KOMA is a radio station in Oklahoma City, where John Peel worked (as John Ravenscroft) in around 1965, after he had left Dallas, where he had worked for KLIF, and before his move to San Bernardino, where he worked at KMEN. His period at KOMA is less well documented than his other US radio work, but it was his first full-time radio job. On the station he was co-host, with DJ Paul Miller, of The Paul and John Show, which, according to Margrave of the Marshes (p.213), became extremely popular with teenage high school students. Although no recordings of the show have come to light, it seems to have included an element of comedy, in the style popularised by other DJ duos in the US and copied in the UK by Kenny Everett and Dave Cash; their Kenny and Cash Show on the pirate ship Radio London was similarly successful in 1965-66.


According to the Daily Oklahoman between September and December 1965, Peel who was known as John Raven-Croft, seemed to had his own show on KOMA every Saturday lasting for 3 hours.

During his time in Oklahoma Peel also claimed to have branched out into management, with two improbably named and obscure groups, Dann Yankee & The Carpetbaggers and Jay Walker & The Pedestrians, who apparently performed on Indian reservations, with Peel also serving as their driver.[1]

One surviving clip from Peel's time at KOMA shows him promoting the attractions of a couple of other groups with unlikely names:

John Peel's KOMA

John Peel's KOMA

“For the very latest information about the Beatles, Yardbirds, Rolling Stones and all of the other English groups, in addition to exclusive recordings by these groups and lesser-known but magnificent performers such as the Hollies, the Mighty Avengers, Spencer Davis Group, Snotty & The Nosepickers, and the Boys Blue, listen for me, John Ravencroft, when I have the honour of joining Bobby Davis and Kay nightly on KOMA, the only station with its finger firmly on the pulse of the English scene.”[1]

Continuing to benefit from his Liverpool background at the height of the "British Invasion" of the US pop charts, he also travelled to Minneapolis on behalf of KOMA to meet The Beatles:

Can you imagine your own letter or message personally delivered to Paul, Ringo, George or John? This is John Ravencroft, the newest member of the KOMA good guys, and I will be able to deliver your messages to the Beatles in Minneapolis on Saturday, when I attend their press conference and show.[2] I will report directly to you from Minneapolis on KOMA. On Monday night I will be with Bobby Davis and K to tell you all about my recent month-long holiday in my hometown of Liverpool and play you many exclusive records from the English hit parade. If you have a message for the Beatles, please send it to me, John Ravenscroft, c/o KOMA, Box 1520, Oklahoma City, and stay tuned to hear the Beatles’ reactions to your letters. Cheerio until Monday.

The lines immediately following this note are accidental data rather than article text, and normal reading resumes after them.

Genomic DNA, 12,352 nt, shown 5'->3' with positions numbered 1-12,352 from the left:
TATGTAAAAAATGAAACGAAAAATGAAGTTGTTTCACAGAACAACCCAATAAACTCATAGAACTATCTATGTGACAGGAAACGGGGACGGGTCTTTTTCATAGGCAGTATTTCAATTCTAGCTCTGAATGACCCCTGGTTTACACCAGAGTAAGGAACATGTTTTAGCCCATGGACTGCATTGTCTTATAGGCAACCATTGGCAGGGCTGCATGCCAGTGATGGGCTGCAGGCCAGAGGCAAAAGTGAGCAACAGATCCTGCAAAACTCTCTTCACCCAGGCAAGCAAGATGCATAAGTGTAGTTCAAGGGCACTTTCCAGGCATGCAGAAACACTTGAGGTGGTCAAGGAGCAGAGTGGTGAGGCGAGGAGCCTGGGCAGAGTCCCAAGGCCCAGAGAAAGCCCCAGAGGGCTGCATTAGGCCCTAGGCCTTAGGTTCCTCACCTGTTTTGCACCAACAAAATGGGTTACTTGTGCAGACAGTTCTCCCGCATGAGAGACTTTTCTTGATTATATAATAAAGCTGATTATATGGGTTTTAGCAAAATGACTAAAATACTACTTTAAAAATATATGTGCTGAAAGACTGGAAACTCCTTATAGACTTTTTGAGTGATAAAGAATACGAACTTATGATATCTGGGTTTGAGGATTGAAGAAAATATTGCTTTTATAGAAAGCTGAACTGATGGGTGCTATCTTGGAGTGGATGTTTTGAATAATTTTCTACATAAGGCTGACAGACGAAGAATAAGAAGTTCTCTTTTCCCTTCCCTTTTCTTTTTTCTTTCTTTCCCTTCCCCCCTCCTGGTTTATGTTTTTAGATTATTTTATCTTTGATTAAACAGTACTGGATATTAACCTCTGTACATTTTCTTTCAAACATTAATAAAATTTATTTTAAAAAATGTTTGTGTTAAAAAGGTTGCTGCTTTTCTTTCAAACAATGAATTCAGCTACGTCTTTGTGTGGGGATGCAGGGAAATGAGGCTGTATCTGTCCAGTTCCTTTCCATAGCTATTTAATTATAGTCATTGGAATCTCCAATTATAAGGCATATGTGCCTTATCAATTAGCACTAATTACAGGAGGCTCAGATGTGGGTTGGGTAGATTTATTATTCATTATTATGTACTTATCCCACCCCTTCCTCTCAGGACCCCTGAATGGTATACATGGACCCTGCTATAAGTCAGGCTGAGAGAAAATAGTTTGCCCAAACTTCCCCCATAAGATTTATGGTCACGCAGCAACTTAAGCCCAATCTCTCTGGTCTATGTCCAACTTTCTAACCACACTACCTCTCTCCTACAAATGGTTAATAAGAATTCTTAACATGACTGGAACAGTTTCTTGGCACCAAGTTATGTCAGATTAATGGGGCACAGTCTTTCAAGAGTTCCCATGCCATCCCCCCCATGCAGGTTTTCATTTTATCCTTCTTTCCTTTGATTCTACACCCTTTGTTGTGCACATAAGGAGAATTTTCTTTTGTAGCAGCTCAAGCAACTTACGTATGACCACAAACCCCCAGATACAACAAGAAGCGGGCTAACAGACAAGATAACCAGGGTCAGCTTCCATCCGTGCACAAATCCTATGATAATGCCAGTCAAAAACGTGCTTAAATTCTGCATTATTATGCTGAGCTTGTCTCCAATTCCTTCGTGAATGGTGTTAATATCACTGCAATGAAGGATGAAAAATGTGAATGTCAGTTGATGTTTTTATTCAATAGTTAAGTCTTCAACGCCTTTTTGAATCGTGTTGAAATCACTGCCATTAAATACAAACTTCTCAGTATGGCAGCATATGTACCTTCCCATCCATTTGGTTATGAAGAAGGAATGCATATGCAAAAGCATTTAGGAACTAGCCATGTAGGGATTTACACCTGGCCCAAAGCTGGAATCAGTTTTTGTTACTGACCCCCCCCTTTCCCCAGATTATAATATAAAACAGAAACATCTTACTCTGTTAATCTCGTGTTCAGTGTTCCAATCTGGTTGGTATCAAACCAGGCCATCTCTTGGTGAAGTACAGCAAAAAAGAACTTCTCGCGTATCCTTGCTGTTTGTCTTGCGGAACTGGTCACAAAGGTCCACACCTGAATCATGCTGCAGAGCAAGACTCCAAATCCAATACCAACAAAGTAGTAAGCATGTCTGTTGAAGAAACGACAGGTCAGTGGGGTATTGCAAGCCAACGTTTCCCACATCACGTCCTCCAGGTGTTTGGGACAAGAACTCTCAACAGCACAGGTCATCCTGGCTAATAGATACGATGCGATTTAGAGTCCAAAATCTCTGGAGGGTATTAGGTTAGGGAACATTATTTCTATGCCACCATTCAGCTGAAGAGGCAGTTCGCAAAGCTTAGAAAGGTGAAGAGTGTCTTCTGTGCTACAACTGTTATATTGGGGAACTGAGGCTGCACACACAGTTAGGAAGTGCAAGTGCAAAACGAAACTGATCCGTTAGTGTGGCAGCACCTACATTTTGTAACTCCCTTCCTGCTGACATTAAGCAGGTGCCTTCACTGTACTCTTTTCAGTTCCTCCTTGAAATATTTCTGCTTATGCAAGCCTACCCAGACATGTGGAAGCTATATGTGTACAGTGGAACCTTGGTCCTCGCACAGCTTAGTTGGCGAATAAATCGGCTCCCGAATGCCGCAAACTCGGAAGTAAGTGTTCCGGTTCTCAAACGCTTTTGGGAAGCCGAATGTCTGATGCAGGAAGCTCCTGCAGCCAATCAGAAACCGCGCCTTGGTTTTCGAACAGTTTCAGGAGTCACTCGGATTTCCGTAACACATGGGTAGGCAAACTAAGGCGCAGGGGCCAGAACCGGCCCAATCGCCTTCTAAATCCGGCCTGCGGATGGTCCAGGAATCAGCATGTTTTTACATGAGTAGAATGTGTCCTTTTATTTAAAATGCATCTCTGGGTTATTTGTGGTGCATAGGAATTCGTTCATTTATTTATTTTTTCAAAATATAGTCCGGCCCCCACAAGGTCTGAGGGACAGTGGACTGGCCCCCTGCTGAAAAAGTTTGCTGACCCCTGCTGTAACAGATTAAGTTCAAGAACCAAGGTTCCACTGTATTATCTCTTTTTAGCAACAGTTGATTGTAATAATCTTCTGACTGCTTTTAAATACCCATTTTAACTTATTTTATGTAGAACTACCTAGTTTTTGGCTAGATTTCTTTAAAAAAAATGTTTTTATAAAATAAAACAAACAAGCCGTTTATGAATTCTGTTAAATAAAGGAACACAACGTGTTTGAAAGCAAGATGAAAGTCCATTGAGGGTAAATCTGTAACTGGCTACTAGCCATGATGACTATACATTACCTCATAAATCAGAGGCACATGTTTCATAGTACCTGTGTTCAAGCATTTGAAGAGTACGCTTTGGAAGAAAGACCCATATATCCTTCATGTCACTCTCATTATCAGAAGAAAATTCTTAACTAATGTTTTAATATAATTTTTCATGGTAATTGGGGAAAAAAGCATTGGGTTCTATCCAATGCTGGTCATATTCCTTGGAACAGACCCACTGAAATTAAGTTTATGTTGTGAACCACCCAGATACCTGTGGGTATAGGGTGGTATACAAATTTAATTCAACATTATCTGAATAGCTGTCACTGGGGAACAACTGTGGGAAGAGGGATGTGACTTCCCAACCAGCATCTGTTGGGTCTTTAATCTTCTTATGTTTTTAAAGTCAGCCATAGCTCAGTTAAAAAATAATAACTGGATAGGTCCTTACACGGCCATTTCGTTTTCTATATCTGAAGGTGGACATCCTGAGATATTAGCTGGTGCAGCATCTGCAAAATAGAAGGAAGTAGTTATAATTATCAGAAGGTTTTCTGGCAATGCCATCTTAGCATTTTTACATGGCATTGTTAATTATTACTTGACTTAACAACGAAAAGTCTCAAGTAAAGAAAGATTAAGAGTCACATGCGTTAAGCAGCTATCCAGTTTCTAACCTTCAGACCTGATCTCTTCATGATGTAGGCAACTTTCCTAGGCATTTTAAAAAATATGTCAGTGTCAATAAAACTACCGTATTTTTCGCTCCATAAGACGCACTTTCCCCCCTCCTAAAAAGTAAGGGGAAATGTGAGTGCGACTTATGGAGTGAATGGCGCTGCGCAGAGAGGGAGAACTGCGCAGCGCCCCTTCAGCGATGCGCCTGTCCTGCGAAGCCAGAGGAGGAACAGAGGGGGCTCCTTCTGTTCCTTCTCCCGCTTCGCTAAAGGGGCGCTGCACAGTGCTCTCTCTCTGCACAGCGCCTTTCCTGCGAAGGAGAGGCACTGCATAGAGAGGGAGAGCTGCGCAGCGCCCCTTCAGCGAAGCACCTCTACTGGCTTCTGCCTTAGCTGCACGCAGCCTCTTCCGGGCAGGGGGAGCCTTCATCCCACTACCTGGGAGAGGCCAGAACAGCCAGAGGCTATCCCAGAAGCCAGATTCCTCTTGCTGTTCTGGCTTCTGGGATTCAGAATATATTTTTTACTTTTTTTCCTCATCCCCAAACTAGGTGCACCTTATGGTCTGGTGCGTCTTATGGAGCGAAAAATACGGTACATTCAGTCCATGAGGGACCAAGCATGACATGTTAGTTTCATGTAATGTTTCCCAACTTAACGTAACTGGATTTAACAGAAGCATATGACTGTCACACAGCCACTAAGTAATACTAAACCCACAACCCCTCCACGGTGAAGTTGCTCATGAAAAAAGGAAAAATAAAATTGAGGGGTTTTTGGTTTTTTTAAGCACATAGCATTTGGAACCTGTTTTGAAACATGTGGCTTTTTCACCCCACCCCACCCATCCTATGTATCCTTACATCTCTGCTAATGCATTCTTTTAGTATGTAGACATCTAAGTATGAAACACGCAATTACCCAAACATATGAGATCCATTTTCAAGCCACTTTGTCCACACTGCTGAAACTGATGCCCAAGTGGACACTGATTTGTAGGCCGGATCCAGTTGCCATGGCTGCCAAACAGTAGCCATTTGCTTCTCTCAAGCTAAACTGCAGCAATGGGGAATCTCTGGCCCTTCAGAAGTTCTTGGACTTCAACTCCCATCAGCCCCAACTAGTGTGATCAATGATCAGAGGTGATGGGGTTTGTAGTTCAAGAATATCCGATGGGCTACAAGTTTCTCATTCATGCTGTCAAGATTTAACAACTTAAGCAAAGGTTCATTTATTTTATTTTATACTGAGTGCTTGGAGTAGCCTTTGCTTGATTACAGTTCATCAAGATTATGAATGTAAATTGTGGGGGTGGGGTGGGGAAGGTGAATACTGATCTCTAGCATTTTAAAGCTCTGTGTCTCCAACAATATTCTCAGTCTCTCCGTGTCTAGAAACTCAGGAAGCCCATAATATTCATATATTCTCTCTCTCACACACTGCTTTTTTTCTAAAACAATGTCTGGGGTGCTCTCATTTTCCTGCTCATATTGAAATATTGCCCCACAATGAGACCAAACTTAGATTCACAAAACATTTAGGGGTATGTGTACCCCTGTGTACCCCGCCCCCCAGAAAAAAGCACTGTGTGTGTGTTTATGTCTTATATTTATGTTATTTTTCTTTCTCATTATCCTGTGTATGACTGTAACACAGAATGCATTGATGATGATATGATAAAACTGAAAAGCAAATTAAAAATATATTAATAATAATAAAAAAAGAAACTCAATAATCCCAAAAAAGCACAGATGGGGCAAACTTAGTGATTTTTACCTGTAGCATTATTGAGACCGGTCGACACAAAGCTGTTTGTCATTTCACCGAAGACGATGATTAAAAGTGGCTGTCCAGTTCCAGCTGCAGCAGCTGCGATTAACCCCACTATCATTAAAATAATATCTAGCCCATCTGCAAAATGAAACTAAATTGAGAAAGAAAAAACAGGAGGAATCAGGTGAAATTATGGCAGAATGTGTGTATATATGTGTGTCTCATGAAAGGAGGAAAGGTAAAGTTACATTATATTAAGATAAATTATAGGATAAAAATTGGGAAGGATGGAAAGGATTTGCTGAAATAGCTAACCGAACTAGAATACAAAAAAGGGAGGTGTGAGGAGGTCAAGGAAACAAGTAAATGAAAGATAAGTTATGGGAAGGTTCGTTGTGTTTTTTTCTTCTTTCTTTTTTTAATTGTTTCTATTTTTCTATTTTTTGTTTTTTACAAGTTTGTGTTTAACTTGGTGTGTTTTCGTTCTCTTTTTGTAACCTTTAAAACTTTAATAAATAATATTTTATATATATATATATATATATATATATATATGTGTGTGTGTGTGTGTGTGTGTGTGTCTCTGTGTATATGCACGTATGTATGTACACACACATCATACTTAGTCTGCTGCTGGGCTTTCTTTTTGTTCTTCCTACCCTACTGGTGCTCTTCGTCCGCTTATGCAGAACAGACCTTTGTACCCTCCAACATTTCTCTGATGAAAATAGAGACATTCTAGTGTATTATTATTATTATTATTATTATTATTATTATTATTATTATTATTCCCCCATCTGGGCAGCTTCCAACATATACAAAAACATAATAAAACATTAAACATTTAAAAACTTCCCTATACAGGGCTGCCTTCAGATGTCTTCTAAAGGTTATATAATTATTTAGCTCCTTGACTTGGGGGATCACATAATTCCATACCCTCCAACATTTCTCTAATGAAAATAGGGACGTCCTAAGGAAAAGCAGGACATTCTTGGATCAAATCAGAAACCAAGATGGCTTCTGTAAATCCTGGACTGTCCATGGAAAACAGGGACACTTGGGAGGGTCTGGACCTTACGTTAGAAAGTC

(transcript of KOMA clip, from: Radio Radio)

But the trip was a disaster; not only did he not meet the group, but, as Sheila Ravenscroft puts it (Margrave of the Marshes, p..215) "John was thrown down a flight of stairs by a friendly policeman at the Beatles concert". She adds:

He did, though, get to meet the Supremes, who joined the ever-expanding list of bands who refused to speak to him. Conversely, The Lovin' Spoonful went straight to the top of the then-meagre list of bands who not only agreed to converse with John, but even invited him to the cinema with him (they went to see The Greatest Story Ever Told, by the way).

John proved to be unpopular with a political group named the John Birch Society, which at the time was notorious for claiming that pop music, Sixties fashion and long hair were part of a Communist plot to subvert America. He recalled receiving death threats from right-wingers in neighbouring state Colorado whenever he played the Turtles' version of Barry McGuire's anti-war anthem Eve Of Destruction: the song gainsays that 'Red China' is a threat to the country, and thus John was believed to be a Communist sympathiser. ([2]). (Another song he played that apparently provoked similar reactions was P.F. Sloan's Sins Of The Family.) Due to failing ratings, KOMA decided to change its DJ team, as was common practice in US commercial radio, and in autumn 1965 Peel/Ravenscroft lost his job. In the Radio 1 documentary Radio Radio he recalled:

But then the station KOMA, although it had a freak signal that could be heard on a good night they reckoned in 26 states – I mean, it was very well known over most of the eastern side of the United States – but locally it really didn’t do terribly well. It was never, in the whole time I was there, the Top 40 station in Oklahoma City. And I think in the market it came something like fourth. So they got into a panic and got rid of a lot of people, and because I had been the last to join I was the first to go, and also the English thing was beginning to lose its impact.

Yet despite this setback Peel soon found work at KMEN in San Bernardino, where his DJ career continued to develop.

On 25 February 1995 Peel played a modern day jingle for KOMA


  1. Margrave Of The Marshes (Bantam Press,hardback), p.212. Both groups apparently did exist. Dann Yankee and co can be heard online here. For background on Jay Walker & The Pedestrians (not the modern-day Australian outfit of the same name), including the KOMA connection, click here.
  2. These appear to have taken place on 1965-08-21. See the Beatles Ultimate Experience site for further details. In a 1986 Observer article, reprinted in Olivetti Chronicles (hardback version, pg152), Peel said that at the press conference he asked George Harrison one question that made him "die a little as I asked it" and would "remain locked in my memory, unshared and unloved."